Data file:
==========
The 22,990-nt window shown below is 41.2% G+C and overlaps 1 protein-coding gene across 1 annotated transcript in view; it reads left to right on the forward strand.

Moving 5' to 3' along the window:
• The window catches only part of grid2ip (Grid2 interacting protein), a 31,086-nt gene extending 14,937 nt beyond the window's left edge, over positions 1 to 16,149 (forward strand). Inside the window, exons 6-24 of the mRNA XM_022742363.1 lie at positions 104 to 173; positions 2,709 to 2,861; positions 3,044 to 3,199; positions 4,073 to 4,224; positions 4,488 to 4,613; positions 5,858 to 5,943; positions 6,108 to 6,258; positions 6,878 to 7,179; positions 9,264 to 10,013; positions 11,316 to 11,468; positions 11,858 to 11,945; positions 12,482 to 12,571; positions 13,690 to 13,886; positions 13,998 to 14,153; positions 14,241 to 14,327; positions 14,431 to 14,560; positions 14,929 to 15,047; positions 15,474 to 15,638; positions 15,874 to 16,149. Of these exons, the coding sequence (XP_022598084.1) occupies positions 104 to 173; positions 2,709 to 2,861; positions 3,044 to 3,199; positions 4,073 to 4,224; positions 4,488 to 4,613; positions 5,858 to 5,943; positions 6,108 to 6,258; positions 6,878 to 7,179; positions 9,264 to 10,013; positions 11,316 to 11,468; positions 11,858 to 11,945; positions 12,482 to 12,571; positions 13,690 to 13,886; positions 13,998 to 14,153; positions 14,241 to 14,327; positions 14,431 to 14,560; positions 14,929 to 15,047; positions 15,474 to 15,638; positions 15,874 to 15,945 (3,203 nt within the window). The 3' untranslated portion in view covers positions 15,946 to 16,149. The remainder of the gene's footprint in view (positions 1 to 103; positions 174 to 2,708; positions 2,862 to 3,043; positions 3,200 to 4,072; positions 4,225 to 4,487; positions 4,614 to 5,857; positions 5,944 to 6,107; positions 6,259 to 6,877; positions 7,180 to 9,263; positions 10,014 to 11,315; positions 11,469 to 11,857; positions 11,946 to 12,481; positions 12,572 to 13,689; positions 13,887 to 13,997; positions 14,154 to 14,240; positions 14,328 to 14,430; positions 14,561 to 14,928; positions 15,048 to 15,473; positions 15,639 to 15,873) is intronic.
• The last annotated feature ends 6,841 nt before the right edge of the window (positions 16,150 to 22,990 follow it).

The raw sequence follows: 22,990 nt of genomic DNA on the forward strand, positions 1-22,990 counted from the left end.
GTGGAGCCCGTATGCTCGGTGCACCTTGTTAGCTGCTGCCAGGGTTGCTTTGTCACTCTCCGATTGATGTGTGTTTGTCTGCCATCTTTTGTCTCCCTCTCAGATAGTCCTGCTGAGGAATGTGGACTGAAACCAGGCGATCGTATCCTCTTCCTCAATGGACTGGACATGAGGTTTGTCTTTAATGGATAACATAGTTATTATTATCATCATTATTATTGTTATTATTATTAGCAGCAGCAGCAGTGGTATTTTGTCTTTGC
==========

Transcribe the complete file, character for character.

The 22,990-nt window shown below is 41.2% G+C and overlaps 1 protein-coding gene across 1 annotated transcript in view; it reads left to right on the forward strand.

Moving 5' to 3' along the window:
• The window catches only part of grid2ip (Grid2 interacting protein), a 31,086-nt gene extending 14,937 nt beyond the window's left edge, over positions 1 to 16,149 (forward strand). Inside the window, exons 6-24 of the mRNA XM_022742363.1 lie at positions 104 to 173; positions 2,709 to 2,861; positions 3,044 to 3,199; positions 4,073 to 4,224; positions 4,488 to 4,613; positions 5,858 to 5,943; positions 6,108 to 6,258; positions 6,878 to 7,179; positions 9,264 to 10,013; positions 11,316 to 11,468; positions 11,858 to 11,945; positions 12,482 to 12,571; positions 13,690 to 13,886; positions 13,998 to 14,153; positions 14,241 to 14,327; positions 14,431 to 14,560; positions 14,929 to 15,047; positions 15,474 to 15,638; positions 15,874 to 16,149. Of these exons, the coding sequence (XP_022598084.1) occupies positions 104 to 173; positions 2,709 to 2,861; positions 3,044 to 3,199; positions 4,073 to 4,224; positions 4,488 to 4,613; positions 5,858 to 5,943; positions 6,108 to 6,258; positions 6,878 to 7,179; positions 9,264 to 10,013; positions 11,316 to 11,468; positions 11,858 to 11,945; positions 12,482 to 12,571; positions 13,690 to 13,886; positions 13,998 to 14,153; positions 14,241 to 14,327; positions 14,431 to 14,560; positions 14,929 to 15,047; positions 15,474 to 15,638; positions 15,874 to 15,945 (3,203 nt within the window). The 3' untranslated portion in view covers positions 15,946 to 16,149. The remainder of the gene's footprint in view (positions 1 to 103; positions 174 to 2,708; positions 2,862 to 3,043; positions 3,200 to 4,072; positions 4,225 to 4,487; positions 4,614 to 5,857; positions 5,944 to 6,107; positions 6,259 to 6,877; positions 7,180 to 9,263; positions 10,014 to 11,315; positions 11,469 to 11,857; positions 11,946 to 12,481; positions 12,572 to 13,689; positions 13,887 to 13,997; positions 14,154 to 14,240; positions 14,328 to 14,430; positions 14,561 to 14,928; positions 15,048 to 15,473; positions 15,639 to 15,873) is intronic.
• The last annotated feature ends 6,841 nt before the right edge of the window (positions 16,150 to 22,990 follow it).

The raw sequence follows: 22,990 nt of genomic DNA on the forward strand, positions 1-22,990 counted from the left end.
GTGGAGCCCGTATGCTCGGTGCACCTTGTTAGCTGCTGCCAGGGTTGCTTTGTCACTCTCCGATTGATGTGTGTTTGTCTGCCATCTTTTGTCTCCCTCTCAGATAGTCCTGCTGAGGAATGTGGACTGAAACCAGGCGATCGTATCCTCTTCCTCAATGGACTGGACATGAGGTTTGTCTTTAATGGATAACATAGTTATTATTATCATCATTATTATTGTTATTATTATTAGCAGCAGCAGCAGTGGTATTTTGTCTTTGC